The seating arrangement is probably the most important part of Chinese dining etiquette. Dining etiquette in ancient times was enacted according to a four-tier social strata: 1. the imperial court, 2. local authorities, 3. trade associations and 4. farmers and workers. The respect structure in modern dining etiquette has been simplified to: 1. master of the banquet and 2. guests.
The seat of honor, reserved for the master of the banquet or the guest with highest status, is the one in the center facing east or facing the entrance. Those of higher position sit closer to the master of the banquet. The guests of lowest position sit furthest from the seat of honor. When a family holds a banquet, the seat of honor is for the guest with the highest status and the head of the house takes the least prominent seat.
If round tables are used, the seat facing the entrance is the seat of honor. The seats on the left hand side of the seat of honor are second, fourth, sixth, etc in importance, while those on the right are third, fifth, seventh and so on in importance, until they join together.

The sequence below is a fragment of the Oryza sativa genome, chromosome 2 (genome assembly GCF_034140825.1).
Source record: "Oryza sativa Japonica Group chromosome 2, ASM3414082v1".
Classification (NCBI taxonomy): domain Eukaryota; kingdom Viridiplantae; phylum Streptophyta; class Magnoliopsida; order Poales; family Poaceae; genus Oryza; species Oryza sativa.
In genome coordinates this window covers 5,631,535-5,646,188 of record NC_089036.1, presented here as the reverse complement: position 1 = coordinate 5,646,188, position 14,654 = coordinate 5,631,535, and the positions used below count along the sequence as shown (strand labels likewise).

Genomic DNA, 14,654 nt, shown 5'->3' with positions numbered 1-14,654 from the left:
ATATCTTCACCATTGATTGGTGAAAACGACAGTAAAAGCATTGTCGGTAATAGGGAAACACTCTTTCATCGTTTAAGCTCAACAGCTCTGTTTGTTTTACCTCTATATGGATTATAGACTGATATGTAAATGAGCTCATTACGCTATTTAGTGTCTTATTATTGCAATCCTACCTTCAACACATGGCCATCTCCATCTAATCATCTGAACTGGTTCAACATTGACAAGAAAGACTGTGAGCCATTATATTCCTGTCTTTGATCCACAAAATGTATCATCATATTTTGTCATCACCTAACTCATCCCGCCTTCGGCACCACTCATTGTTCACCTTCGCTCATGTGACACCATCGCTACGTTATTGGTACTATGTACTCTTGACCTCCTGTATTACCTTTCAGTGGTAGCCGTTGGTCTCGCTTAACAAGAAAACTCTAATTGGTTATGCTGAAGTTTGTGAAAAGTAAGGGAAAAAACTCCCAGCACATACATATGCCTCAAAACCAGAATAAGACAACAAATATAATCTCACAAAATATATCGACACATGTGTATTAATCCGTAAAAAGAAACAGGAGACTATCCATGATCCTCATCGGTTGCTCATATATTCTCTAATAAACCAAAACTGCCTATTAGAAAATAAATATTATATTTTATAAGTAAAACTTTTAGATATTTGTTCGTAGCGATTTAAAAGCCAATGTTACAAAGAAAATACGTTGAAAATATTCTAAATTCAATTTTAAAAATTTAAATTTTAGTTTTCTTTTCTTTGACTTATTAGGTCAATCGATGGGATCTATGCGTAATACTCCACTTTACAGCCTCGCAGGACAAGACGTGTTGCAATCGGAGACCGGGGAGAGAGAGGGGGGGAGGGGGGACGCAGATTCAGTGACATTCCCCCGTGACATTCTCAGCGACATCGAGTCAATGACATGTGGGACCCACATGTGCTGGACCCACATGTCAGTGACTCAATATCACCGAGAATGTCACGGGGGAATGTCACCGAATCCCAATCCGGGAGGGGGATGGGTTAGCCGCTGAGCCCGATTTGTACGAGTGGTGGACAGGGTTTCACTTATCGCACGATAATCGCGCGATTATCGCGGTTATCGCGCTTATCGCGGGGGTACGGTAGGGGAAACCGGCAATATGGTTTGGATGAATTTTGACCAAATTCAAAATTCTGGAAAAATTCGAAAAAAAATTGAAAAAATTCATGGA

In ancient times there was a piece of furniture known as an Eight Immortals table, a big square table with benches for two people on each side. If there was a seat facing the entrance, then the right hand seat when facing the entrance was for the guest of honor. If there was no seat facing the entrance door (presumably if the meal was outside or there were two or more doors of equal importance), then the right hand seat when facing east was the seat of honor. The seats on the left hand side of the seat of honor were, in order of importance, second, fourth, sixth and eighth and those on the right were third, fifth and seventh.
In a grand banquet of many tables, the table of honor is the one furthest from the entrance (or facing east in the event of no clear main entrance). The tables on the left hand side of the tables of honor are, in order of importance, second, fourth, sixth and so on, and those on the right are third, fifth and seventh. Guests are seated according to their status and degree of relationship to the master of the banquet.
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